READ BEFORE POSTING! The (Engineering + FAQ) = Thread

<p>The purpose of this thread is to serve as a general guide for individuals interested in Engineering. Here, you will find general information and common answers that will assist you during your initial steps towards a career in Engineering. The information contained within this thread is not meant to be definitive; it is highly recommended that you invest time searching these forums, as well as other authoritative sources, for answers to specific questions you may have. Always consult with your college advisors and professors if you have any doubts or concerns. </p>

<p>If you have invested considerable time searching for, and are still unable to obtain specific answers to your specific questions, feel free to post said questions within this thread or elsewhere in the Engineering Subforums. Current Engineering majors and graduates, please feel free to share your experiences with the rest of us. Please check back often as the information contained within will be updated periodically.</p>

<p>Frequently Asked Questions</p>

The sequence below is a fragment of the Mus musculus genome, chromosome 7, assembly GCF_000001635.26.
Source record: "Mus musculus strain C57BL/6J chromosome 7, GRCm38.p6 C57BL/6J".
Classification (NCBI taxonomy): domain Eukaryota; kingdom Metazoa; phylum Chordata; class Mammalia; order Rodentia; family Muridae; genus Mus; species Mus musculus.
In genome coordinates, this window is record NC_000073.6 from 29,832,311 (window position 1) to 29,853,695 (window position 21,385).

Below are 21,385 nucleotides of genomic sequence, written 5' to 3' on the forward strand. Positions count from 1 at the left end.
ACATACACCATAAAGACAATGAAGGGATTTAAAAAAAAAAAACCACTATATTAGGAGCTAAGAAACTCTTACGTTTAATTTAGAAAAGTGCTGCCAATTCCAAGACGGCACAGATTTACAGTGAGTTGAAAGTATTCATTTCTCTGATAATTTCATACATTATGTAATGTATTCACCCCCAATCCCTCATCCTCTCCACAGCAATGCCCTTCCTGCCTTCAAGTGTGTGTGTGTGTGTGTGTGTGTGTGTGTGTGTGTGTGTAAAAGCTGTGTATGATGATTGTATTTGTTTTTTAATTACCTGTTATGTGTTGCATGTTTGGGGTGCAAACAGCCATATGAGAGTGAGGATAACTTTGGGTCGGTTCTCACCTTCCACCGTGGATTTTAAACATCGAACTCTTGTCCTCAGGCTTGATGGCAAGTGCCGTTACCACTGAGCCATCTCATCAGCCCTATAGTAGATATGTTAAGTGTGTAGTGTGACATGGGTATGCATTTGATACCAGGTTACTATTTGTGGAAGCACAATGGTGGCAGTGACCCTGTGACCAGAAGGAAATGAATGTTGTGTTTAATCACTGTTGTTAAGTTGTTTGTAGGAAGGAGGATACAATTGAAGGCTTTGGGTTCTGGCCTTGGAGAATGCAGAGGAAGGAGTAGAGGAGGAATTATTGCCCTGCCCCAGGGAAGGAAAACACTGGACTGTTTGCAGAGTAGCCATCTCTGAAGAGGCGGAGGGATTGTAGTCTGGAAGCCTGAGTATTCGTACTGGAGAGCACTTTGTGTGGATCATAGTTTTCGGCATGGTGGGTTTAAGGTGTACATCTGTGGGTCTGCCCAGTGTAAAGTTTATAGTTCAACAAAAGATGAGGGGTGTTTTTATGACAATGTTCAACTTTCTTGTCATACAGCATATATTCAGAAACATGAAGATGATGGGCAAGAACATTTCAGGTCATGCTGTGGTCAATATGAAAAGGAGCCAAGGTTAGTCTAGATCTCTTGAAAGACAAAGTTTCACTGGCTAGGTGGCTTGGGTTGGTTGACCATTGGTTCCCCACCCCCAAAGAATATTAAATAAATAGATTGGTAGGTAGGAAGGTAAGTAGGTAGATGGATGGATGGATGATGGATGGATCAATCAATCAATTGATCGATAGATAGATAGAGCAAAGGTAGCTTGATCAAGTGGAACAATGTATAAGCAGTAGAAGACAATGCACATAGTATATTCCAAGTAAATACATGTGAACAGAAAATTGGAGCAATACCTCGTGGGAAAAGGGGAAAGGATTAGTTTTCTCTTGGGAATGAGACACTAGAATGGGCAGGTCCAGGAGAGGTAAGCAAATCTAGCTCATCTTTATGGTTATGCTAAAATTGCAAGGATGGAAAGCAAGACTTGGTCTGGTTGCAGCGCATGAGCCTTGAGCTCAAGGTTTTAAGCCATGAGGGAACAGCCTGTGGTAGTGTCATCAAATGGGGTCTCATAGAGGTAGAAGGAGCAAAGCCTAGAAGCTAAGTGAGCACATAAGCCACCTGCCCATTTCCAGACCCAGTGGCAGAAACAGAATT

<p>What is Engineering?</p>

<p>Engineering is the discipline, art and profession of acquiring and applying technical, scientific, and mathematical knowledge to design and implement materials, structures, machines, devices, systems, and processes that safely realize a desired objective or invention. (Wikipedia)</p>

<p>Should/Can I become an engineer?</p>

<p>If you are a responsible individual, are mathematically inclined/prepared, and applying the laws of nature to design, invent, or build useful things fascinates you... yes! You can/should become an engineer.</p>

<p>What kind of preparation should prospective engineers have?</p>

<p>Before enrolling in an Engineering program, prospective individuals should be proficient in Algebra, Geometry, and Trigonometry. Additionally, solid knowledge of basic, elementary science is beneficial. Calculus knowledge is a plus but not necessary since your academic institution will teach you the higher level mathematics you need to know.</p>

<p>What is the hardest/easiest Engineering branch?</p>

<p>The answer to this question will vary from person to person. It is safe to say the difficulty of any Engineering branch will be affected by your level of academic preparation, the level of preference towards a specific Engineering branch, your academic institution, your professors, your attitude, and many other factors too numerous to be listed here. Choose your major based on your interests; if you find <abc> Engineering interesting and you are well prepared, major in it.</abc></p>